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  1. #1
    Veteran Member orezok's Avatar
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    Mojave Desert, CA
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    Kubota B7800

    Default 3 Point Road Grader

    I'm just about to start building a Dura Grader type of grader. I've looked at all of the pictures from Dura Grader, Road Boss and several others. What I'm having a problem with is what the dimensions should be. I have a 7800 and when my 54" Gearmore box blade is full of soil, I run out of traction. It's a deep box (19") and loads up a lot of dirt. Based on that I think I'll stay with either 54" or 60" wide. The photo is laid up at 54".

    I was thinking of a unit that was 72" long to provide a little bit better leveling. It looks like most of the units are shorter than that.

    There are no dealers within 100 miles of here so I can't actually look at one.

    Any suggestions on size?
    Attached Thumbnails Attached Thumbnails -grader-jpg  

  2. #2
    Veteran Member Flatheadyoungin's Avatar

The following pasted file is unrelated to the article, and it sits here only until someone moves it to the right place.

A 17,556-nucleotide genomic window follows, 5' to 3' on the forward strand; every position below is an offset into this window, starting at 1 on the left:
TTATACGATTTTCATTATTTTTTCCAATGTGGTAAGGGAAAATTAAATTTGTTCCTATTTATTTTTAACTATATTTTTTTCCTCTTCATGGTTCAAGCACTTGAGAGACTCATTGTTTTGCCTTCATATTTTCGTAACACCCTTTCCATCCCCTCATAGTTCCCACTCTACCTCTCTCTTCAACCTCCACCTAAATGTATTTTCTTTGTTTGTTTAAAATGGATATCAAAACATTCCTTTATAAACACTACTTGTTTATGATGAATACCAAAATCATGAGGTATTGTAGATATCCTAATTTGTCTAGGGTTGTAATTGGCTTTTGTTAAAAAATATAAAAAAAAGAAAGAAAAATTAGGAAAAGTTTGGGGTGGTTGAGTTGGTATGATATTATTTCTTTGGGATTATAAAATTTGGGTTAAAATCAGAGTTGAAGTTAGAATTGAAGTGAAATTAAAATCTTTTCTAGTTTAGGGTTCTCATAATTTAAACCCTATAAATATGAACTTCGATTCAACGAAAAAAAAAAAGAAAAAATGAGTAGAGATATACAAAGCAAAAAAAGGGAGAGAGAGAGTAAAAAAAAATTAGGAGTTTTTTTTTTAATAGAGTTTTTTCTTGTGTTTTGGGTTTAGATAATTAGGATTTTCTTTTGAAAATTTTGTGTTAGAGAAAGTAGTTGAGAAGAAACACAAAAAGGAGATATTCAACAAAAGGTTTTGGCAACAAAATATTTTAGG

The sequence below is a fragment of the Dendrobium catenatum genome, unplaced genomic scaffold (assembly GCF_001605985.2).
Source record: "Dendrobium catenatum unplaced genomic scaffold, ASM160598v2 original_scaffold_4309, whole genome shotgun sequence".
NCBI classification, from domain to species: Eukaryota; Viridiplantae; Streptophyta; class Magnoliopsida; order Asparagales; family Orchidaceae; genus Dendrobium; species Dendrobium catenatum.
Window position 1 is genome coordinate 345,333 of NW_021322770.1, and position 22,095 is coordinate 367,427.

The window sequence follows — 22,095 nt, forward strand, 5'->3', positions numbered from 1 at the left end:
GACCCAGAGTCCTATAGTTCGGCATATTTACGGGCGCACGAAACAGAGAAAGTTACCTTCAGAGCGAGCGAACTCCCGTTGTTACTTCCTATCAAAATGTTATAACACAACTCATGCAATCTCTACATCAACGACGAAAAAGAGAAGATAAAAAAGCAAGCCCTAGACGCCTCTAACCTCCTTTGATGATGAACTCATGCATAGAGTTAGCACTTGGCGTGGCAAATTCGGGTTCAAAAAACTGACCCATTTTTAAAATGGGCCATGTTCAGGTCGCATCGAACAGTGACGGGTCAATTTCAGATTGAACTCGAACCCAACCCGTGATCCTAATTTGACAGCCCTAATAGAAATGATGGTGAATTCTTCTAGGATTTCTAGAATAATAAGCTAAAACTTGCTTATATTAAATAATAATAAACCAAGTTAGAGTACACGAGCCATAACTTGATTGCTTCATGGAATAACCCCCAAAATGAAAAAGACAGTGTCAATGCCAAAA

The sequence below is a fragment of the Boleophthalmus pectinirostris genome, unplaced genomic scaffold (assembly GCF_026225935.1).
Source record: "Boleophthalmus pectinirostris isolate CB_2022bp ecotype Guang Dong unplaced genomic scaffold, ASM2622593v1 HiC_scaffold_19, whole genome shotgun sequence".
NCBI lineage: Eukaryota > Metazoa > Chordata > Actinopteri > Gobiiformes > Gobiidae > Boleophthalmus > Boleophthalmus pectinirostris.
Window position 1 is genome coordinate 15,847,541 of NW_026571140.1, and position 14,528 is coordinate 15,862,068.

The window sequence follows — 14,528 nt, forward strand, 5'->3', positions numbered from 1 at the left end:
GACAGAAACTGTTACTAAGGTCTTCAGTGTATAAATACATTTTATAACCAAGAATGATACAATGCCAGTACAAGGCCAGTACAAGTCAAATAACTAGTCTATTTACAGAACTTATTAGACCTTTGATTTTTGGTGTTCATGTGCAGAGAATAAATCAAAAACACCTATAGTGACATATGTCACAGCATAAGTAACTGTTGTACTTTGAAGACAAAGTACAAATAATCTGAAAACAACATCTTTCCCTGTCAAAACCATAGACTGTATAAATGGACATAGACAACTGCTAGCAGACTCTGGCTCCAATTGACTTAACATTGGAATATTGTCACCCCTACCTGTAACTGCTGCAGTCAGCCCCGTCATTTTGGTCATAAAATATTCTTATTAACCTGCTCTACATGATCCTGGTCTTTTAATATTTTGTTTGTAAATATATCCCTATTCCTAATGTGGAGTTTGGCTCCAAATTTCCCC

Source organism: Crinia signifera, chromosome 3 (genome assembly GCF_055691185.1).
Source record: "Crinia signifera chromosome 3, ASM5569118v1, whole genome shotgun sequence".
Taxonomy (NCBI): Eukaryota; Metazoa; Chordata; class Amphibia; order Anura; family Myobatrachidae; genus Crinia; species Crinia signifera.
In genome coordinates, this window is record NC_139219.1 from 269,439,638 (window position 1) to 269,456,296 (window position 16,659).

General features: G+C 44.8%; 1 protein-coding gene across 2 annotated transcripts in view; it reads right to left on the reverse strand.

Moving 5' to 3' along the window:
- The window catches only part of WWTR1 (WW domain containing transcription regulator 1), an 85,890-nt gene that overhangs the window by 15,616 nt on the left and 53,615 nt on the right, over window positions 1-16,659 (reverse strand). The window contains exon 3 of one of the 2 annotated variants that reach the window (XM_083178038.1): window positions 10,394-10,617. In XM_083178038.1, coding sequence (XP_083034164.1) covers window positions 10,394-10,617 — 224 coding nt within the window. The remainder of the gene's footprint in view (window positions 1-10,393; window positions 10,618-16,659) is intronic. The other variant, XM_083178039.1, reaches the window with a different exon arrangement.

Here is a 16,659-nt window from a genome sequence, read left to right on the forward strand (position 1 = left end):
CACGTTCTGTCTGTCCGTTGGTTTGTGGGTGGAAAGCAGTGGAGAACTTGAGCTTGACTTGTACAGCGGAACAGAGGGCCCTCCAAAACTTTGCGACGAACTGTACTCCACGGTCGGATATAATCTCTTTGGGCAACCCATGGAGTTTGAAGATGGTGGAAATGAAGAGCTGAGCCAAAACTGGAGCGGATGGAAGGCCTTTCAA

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    Mar 2008
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    Southern, OH
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    New Holland TC45 Shuttle

    Default Re: 3 Point Road Grader

    this could be a great thread......i need to build one of these in the next year......

    MAKE SURE you keep us posted on your progress......pics are good!
    TC45 Shuttle, 270 hours, 758C backhoe, 16LA loader

    Well, I looks like I just bought myself a lot of work.....

  3. #3
    Gold Member nunyabinis's Avatar
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    Nov 2008
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    The Outer Limits
    Tractor
    Deere

    Default Re: 3 Point Road Grader